Serious child abuse reports to NSPCC Helpline at all time high
CALLS to the
NSPCC Helpline reporting suspected child abuse and neglect have
reached record levels, the charity has revealed. From April 2010 to
March 2011, trained NSPCC counsellors working on the 24 hour
freephone:- 0808 800 5000, service referred 16,385 serious cases to
police or social services. These include cases from the Southport.
This is 37% higher than the previous year and the biggest annual
increase in referrals to the Helpline yet recorded.
Recent NSPCC research found nearly one in five secondary school
children in the UK has been severely maltreated during childhood,
most commonly through neglect1. There are currently around 46,000
children of all ages on a local child protection plan or register,
and 6,798 in the North West.
The NSPCC is calling for a major shift in UK child protection policy
towards earlier and more effective intervention in child cruelty
cases. This relies on people taking swift action to report any
concerns about a child being maltreated.
Almost half (46%) the people who contacted the Helpline last year
were reporting concerns so serious they needed to be passed on to
the authorities - up from 39% the previous year.
John Cameron, head of the NSPCC Helpline, said:- “We must pick
up on children's problems as early as we can to stop their abuse.
Social workers cannot be in the community all the time. But members
of the public can be their eyes and ears. The NSPCC Helpline
provides advice and counselling to people who have concerns about a
child. It also brings abused and neglected children to the attention
of local agencies and act as a gateway to local services. The
increase in referrals over the last year shows more people want to
play their part in keeping children safe. We refer only the most
serious cases to local agencies for further investigation. More than
one in three of these cases involve families previously unknown to
Last year, the Helpline made 12,296 referrals about suspected child
cruelty following contacts from neighbours and members of the public
- up 4,588 (60%) from the previous year.
Other people contacting the Helpline included parents, other family
members, and professionals such as teachers or health workers.
The biggest increase in referrals last year was for neglect, which
jumped 81% to 6,438 cases. Neglect remains the top reason for people
contacting the helpline. We also referred 4,113 cases of reported
physical abuse, 1,520 cases of sexual abuse and 2,932 cases of
John Cameron continued:- “The rise in serious child abuse
calls shows our Helpline is needed as much as ever. It only takes a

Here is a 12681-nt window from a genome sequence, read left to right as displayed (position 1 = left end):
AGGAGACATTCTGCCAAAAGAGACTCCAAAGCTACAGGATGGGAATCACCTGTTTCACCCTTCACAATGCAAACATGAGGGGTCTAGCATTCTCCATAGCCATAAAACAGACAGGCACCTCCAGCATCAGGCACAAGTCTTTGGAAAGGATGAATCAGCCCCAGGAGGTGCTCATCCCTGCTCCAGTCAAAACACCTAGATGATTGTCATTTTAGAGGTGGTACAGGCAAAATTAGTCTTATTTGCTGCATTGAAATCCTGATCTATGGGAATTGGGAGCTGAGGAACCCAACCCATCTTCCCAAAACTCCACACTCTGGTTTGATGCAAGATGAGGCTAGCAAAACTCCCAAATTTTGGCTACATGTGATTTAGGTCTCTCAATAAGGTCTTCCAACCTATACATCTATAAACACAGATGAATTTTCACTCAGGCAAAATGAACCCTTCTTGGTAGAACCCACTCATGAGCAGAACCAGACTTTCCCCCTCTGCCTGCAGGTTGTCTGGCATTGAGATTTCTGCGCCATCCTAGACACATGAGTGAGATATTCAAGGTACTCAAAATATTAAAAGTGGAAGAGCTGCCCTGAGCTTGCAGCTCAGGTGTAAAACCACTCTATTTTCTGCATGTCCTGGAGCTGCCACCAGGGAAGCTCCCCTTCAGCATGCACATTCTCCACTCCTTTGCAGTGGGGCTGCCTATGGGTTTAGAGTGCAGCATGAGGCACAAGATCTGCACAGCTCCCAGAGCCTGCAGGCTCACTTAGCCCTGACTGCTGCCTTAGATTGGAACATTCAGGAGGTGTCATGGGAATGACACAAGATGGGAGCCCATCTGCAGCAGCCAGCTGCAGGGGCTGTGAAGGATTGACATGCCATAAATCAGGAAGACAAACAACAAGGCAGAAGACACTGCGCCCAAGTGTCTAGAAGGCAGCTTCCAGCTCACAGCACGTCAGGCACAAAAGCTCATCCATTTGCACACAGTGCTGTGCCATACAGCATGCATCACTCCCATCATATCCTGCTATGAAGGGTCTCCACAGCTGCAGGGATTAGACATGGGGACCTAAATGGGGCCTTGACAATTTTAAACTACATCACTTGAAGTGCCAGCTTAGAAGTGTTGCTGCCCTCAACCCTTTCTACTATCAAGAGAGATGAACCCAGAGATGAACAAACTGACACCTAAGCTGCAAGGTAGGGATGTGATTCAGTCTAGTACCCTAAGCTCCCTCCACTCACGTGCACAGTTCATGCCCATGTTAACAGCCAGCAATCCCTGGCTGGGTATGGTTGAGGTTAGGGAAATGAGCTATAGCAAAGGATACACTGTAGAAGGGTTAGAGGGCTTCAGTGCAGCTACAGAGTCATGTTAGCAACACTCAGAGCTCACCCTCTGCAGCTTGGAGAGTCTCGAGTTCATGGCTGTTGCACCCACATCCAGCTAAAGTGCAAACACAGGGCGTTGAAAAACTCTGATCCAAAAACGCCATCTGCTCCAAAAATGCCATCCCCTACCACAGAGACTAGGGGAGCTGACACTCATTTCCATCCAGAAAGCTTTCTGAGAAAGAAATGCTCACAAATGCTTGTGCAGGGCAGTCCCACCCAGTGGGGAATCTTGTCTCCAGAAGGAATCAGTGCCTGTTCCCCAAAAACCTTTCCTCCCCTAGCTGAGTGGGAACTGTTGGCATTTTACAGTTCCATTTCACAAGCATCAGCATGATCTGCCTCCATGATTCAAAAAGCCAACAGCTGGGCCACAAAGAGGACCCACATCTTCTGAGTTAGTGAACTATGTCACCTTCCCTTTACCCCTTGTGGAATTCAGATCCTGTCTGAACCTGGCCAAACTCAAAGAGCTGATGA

few seconds to contact us. We urge people in Southport not to
hesitate even if they have doubts. It could be the difference
between life and death for a child.”
Anyone with concerns about a child should call the NSPCC Helpline
on:- 0808 800 5000. They can also
or make a report
THRILL SEEKERS SOUGHT
MERSEY TUNNEL ABSEIL
raising funds to retain a mentoring scheme for vulnerable young
people in Merseyside is on the search for thrill seekers with a head
for heights. Leading charity Action for Children, which
supports disadvantaged and vulnerable youngsters and their families,
is looking for people from across the area to take part in a 164ft
abseil from the top of the iconic Mersey Tunnel. The event,
which takes place on Sunday 19 June, aims to raise thousands towards
the £120,000 total needed to keep the Merseyside Junior Mentoring
scheme going. The project matches children aged between five and 11
with a carefully trained adult mentor who volunteers their time and
meets with the child on a weekly basis for one year. These sessions
help children, who are often struggling with behavioural
difficulties, build communication skills, try new or different
activities and have valuable time with someone independent of their
family or school. Diane Goodier, Action for Children fundraiser,
said:- “It costs just under £5,000 to mentor one child for the
year but the end results of the relationship are priceless. Taking
part in the abseil is a truly exhilarating experience and I hope
people are inspired to get involved by the knowledge they will be
raising money for a project which makes a real difference to the
lives of families and children in Merseyside.”
Registration for the abseil costs £30 and includes qualified
instructors and all necessary equipment. Participants are required
to raise £100 in sponsorship for Action for Children. It is